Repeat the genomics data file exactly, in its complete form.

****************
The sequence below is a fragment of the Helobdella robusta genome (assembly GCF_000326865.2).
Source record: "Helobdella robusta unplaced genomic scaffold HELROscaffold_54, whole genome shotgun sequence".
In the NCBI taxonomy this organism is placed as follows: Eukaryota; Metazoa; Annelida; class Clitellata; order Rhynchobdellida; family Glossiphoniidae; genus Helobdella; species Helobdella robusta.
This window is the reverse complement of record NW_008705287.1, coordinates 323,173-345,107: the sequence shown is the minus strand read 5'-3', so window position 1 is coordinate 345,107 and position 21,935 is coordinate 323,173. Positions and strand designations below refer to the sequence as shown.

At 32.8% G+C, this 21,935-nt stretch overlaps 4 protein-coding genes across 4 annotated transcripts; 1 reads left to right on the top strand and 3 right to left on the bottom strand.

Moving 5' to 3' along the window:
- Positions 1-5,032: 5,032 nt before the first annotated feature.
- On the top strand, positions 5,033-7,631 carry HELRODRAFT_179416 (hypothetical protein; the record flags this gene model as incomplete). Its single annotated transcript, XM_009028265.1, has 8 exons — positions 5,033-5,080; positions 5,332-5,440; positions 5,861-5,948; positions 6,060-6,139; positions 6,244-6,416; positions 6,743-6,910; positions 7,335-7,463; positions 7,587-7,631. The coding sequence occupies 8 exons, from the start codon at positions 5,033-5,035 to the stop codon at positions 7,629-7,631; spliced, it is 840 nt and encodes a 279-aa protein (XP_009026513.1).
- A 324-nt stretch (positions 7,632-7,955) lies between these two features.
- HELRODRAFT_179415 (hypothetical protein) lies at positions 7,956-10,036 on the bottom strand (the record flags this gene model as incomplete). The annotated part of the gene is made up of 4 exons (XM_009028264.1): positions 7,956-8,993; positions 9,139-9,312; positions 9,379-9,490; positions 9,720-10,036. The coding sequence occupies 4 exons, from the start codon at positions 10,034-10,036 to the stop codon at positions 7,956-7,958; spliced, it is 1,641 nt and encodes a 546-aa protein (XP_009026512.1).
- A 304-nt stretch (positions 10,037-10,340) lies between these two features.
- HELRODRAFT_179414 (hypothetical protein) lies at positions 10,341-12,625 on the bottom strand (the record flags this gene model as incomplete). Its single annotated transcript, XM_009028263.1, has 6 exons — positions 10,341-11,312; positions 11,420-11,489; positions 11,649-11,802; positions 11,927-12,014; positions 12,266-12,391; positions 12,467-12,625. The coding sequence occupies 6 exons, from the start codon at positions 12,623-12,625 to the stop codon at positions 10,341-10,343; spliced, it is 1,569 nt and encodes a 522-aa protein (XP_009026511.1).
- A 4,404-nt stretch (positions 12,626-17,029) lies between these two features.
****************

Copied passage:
The sequence below is a fragment of the Helobdella robusta genome (assembly GCF_000326865.2).
Source record: "Helobdella robusta unplaced genomic scaffold HELROscaffold_54, whole genome shotgun sequence".
In the NCBI taxonomy this organism is placed as follows: Eukaryota; Metazoa; Annelida; class Clitellata; order Rhynchobdellida; family Glossiphoniidae; genus Helobdella; species Helobdella robusta.
This window is the reverse complement of record NW_008705287.1, coordinates 323,173-345,107: the sequence shown is the minus strand read 5'-3', so window position 1 is coordinate 345,107 and position 21,935 is coordinate 323,173. Positions and strand designations below refer to the sequence as shown.

At 32.8% G+C, this 21,935-nt stretch overlaps 4 protein-coding genes across 4 annotated transcripts; 1 reads left to right on the top strand and 3 right to left on the bottom strand.

Moving 5' to 3' along the window:
- Positions 1-5,032: 5,032 nt before the first annotated feature.
- On the top strand, positions 5,033-7,631 carry HELRODRAFT_179416 (hypothetical protein; the record flags this gene model as incomplete). Its single annotated transcript, XM_009028265.1, has 8 exons — positions 5,033-5,080; positions 5,332-5,440; positions 5,861-5,948; positions 6,060-6,139; positions 6,244-6,416; positions 6,743-6,910; positions 7,335-7,463; positions 7,587-7,631. The coding sequence occupies 8 exons, from the start codon at positions 5,033-5,035 to the stop codon at positions 7,629-7,631; spliced, it is 840 nt and encodes a 279-aa protein (XP_009026513.1).
- A 324-nt stretch (positions 7,632-7,955) lies between these two features.
- HELRODRAFT_179415 (hypothetical protein) lies at positions 7,956-10,036 on the bottom strand (the record flags this gene model as incomplete). The annotated part of the gene is made up of 4 exons (XM_009028264.1): positions 7,956-8,993; positions 9,139-9,312; positions 9,379-9,490; positions 9,720-10,036. The coding sequence occupies 4 exons, from the start codon at positions 10,034-10,036 to the stop codon at positions 7,956-7,958; spliced, it is 1,641 nt and encodes a 546-aa protein (XP_009026512.1).
- A 304-nt stretch (positions 10,037-10,340) lies between these two features.
- HELRODRAFT_179414 (hypothetical protein) lies at positions 10,341-12,625 on the bottom strand (the record flags this gene model as incomplete). Its single annotated transcript, XM_009028263.1, has 6 exons — positions 10,341-11,312; positions 11,420-11,489; positions 11,649-11,802; positions 11,927-12,014; positions 12,266-12,391; positions 12,467-12,625. The coding sequence occupies 6 exons, from the start codon at positions 12,623-12,625 to the stop codon at positions 10,341-10,343; spliced, it is 1,569 nt and encodes a 522-aa protein (XP_009026511.1).
- A 4,404-nt stretch (positions 12,626-17,029) lies between these two features.